Now slaying hundreds of evildoers doesn’t come without its reward. Killing enemies will grant you red orbs that spawn out of their corpse. They fly into your body and such collecting enough of these will fill up your orb attack bar. Once full of orbs you can release a devastating orb attack by hitting the B button. Orb attacks are powerful attacks that are executed by the normal attack buttons. Slaying enemies in this mode will grant you blue orbs; which in turn fill up your Orb Spark metre (Yes this game has an unhealthy obsession with orbs). The Orb Spark is an extremely powerful move that inflicts massive damage on anyone who stands in your way. They also look fantastic. They vary from having souls sucked out to raining meteors on the battlefield. They can really help you clear out the screen.
The game’s missions are pretty simple. At the start of a mission you get to choose two squads of troops to join you in battle. These are your typical things like archers and swordsmen. Once in battle you can command them to attack or defend or you can be a selfish killer and leave them behind to do nothing but weep as they miss out on the action. It’s not like they actually do all that much anyway. It seems that they were added just to give that effect of a big battle taking place. Missions usually consist of travelling from point A to point B or destroying a certain object. N3 allows you to also equip weapons and items you find throughout the stages. There’s a fair few items to collect for each character, you can’t however share items between them. The end of the level usually consists of a boss that is noticeably tougher than the minions he commands. Don’t be surprised when you first meet one after the first stage and he lays the smack down on you. The game relies heavily on replaying past missions to power up your character. This means you can go back once levelled up and then pummel the boss that once thought it was fun to batter you in a few hits. Achievement points are also built around replaying the game. You get points for beating the game with each character, levelling them to level 9 and beating every stage with at least an A rank. If you are a gamerscore whore you will be able to easily acquire the 1000 points available to you if you put in the time.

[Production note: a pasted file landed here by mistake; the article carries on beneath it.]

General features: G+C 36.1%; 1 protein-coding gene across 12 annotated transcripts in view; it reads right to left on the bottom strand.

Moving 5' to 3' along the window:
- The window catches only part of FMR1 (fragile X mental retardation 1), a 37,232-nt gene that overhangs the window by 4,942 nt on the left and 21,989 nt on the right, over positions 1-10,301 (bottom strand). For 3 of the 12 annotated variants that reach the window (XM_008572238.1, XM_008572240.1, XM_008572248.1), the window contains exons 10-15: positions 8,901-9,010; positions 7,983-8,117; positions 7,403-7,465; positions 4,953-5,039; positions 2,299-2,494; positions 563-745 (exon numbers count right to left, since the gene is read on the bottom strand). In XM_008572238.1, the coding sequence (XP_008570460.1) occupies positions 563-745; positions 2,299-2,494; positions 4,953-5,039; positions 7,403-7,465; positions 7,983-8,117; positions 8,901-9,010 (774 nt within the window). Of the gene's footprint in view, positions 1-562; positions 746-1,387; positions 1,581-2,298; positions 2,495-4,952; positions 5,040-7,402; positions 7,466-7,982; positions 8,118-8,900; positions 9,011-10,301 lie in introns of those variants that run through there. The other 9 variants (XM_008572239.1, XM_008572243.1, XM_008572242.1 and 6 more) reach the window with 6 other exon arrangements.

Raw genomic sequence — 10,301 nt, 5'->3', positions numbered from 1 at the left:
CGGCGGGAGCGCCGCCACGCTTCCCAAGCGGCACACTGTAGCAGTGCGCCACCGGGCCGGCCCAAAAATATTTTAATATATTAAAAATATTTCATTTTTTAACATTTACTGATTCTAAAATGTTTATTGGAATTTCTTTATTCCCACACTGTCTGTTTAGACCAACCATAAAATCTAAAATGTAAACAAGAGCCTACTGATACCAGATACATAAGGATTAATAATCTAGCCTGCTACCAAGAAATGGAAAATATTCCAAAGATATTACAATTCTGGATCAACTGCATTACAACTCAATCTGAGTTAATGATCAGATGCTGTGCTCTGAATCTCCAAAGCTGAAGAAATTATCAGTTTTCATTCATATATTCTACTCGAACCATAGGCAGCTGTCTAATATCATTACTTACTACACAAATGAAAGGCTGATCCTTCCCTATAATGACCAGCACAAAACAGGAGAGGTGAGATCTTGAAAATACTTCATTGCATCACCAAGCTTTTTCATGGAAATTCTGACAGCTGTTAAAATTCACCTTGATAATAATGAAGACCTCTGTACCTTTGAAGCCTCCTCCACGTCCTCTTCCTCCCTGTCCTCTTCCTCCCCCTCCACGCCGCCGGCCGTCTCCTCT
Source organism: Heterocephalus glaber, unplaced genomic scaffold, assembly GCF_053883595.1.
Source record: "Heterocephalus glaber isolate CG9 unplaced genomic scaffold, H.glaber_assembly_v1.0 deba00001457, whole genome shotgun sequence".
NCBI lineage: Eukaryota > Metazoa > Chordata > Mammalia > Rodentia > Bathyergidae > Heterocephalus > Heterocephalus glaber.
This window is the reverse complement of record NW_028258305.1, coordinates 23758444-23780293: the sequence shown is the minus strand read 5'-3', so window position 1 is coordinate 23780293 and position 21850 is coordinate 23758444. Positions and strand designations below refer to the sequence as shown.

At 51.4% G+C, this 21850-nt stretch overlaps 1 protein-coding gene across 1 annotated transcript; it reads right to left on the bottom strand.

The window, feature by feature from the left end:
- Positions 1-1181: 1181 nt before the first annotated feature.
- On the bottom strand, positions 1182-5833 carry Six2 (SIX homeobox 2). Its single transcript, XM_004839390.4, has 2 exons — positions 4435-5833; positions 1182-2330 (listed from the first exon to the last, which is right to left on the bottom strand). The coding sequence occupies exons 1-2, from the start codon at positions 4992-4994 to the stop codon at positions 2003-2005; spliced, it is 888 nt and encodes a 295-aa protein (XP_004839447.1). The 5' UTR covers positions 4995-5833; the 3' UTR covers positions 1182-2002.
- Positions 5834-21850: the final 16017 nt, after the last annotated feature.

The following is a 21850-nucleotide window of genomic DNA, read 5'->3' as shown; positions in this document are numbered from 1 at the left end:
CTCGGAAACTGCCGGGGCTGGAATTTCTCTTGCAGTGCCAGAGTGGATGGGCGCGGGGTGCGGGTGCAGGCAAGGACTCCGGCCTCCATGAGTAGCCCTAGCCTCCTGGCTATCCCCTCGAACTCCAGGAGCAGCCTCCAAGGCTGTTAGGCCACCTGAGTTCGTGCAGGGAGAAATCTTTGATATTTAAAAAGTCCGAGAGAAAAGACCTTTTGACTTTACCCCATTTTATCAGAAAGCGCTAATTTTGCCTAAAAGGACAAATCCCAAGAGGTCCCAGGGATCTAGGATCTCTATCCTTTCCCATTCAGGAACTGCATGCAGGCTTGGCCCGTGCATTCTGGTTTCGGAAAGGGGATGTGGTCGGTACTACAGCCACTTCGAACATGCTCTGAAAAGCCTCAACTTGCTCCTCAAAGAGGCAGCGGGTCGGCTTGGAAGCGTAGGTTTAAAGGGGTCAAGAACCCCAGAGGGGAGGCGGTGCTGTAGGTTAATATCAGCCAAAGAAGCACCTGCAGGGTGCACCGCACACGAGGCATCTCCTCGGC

Having hundreds of enemies on screen is what N3 does best. The graphics are nice to look at, especially the character models, but the backgrounds could have looked better. They seem to be a bit flat and plain most of the time. You’ll be impressed with the amount of characters they are managing to push onscreen, especially when you see them attack from every angle and you are stuck in the middle surrounded by what seems like a green wave of goblins. Occasionally the game does suffer from slowdown. This happens most of the time when the screen is full of action, it doesn’t seem to like all these models on the screen mixed with the showy graphical effects of the combos. Most of the time you experience the slowdown it won’t be affecting the gameplay all that much, so it isn’t too much of a worry.
One thing that N3 does significantly well is the orchestral soundtrack. The music sounds beautiful and never seems to get repetitive while playing. Everything from the soothing title screen tune to the battle cry of high tension music, it just all fits nicely. It’s certainly at the top of the spectrum when you look at it, although if you put it that way then right down at the bottom would be the voice acting. It’s very generic and easily forgettable and with some characters it can make your ears bleed like hell. It also seems that they didn’t voice over everything as sometimes characters are moving their mouth but no text or subs appear on the screen. It’s either that or they suffer from the syndrome known as “moving your mouth like you are a cow eating grass”.
N3 is really a simple case of the player liking or disliking the hack and slash genre. If you like it and played the other games in the selection available to you then there’s no doubt you’ve already formed your idea of N3 and will play it regardless of its faults. If you don’t then N3 isn’t going to do anything to change your view on that. It’s the same style of game that Koei has been churning out over the PlayStation 2’s lifespan aided with the power of the 360. It’s also very disappointing that the game doesn’t come with multiplayer. A game of this type should always have some sort of multiplayer aspect to it; it’s so built for that. If you can get past its problems, you do find deep inside all that death is a game that is fun and you find it slowly grows on you while also providing some simplistic entertainment, problem is you just might need some painkillers for your fingers after all that pumping of buttons.
Ninety-Nine Nights isn’t the classic Xbox 360 game that it could have been. However after you get past the first impressions, you’ll have a game that is fun in a weird sort of way.
7.1 out of 10